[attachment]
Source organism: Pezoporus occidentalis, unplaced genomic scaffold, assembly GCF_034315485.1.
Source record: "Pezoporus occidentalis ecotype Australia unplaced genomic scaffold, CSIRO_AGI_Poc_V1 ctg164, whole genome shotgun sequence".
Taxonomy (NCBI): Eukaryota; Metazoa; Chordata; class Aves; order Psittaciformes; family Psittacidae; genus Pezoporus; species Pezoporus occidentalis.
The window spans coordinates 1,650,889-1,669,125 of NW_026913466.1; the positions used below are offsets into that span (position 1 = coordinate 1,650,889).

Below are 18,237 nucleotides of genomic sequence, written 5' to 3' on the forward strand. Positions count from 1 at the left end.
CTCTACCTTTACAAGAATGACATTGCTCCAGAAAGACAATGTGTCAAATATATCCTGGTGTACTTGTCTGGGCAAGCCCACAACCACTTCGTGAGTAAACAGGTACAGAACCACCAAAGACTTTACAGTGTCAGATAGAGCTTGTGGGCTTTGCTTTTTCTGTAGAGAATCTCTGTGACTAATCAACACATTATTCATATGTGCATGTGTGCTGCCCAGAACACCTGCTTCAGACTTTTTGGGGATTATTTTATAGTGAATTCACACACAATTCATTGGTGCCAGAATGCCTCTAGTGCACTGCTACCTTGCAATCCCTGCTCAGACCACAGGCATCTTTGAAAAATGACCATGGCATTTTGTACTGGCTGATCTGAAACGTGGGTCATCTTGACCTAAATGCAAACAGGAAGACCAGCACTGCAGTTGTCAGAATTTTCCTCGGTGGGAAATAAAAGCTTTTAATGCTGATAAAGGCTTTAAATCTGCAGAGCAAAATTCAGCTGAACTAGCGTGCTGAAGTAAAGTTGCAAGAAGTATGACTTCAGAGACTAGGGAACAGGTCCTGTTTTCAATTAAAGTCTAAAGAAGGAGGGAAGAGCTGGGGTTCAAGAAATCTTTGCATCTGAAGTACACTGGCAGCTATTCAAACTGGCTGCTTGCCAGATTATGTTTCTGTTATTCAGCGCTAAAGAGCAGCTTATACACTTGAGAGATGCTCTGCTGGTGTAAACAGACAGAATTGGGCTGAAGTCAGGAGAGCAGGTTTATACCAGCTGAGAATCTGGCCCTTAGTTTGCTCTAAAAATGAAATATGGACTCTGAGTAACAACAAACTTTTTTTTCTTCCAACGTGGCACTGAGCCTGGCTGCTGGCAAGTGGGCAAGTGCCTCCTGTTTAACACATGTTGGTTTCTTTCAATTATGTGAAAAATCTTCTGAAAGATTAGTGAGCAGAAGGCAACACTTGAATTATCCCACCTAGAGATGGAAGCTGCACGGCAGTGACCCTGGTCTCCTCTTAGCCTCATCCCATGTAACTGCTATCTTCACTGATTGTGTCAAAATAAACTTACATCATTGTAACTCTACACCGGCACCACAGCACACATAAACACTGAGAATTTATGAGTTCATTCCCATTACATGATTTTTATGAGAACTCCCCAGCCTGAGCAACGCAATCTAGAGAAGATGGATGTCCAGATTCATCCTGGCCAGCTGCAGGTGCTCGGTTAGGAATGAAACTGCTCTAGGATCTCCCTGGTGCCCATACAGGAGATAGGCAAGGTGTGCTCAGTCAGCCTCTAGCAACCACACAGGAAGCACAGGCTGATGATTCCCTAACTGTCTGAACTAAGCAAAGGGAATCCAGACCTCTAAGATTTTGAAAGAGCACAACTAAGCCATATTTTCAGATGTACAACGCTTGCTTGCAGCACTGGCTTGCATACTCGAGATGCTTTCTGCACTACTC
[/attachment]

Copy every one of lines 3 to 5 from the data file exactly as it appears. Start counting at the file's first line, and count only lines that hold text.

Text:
Taxonomy (NCBI): Eukaryota; Metazoa; Chordata; class Aves; order Psittaciformes; family Psittacidae; genus Pezoporus; species Pezoporus occidentalis.
The window spans coordinates 1,650,889-1,669,125 of NW_026913466.1; the positions used below are offsets into that span (position 1 = coordinate 1,650,889).

Below are 18,237 nucleotides of genomic sequence, written 5' to 3' on the forward strand. Positions count from 1 at the left end.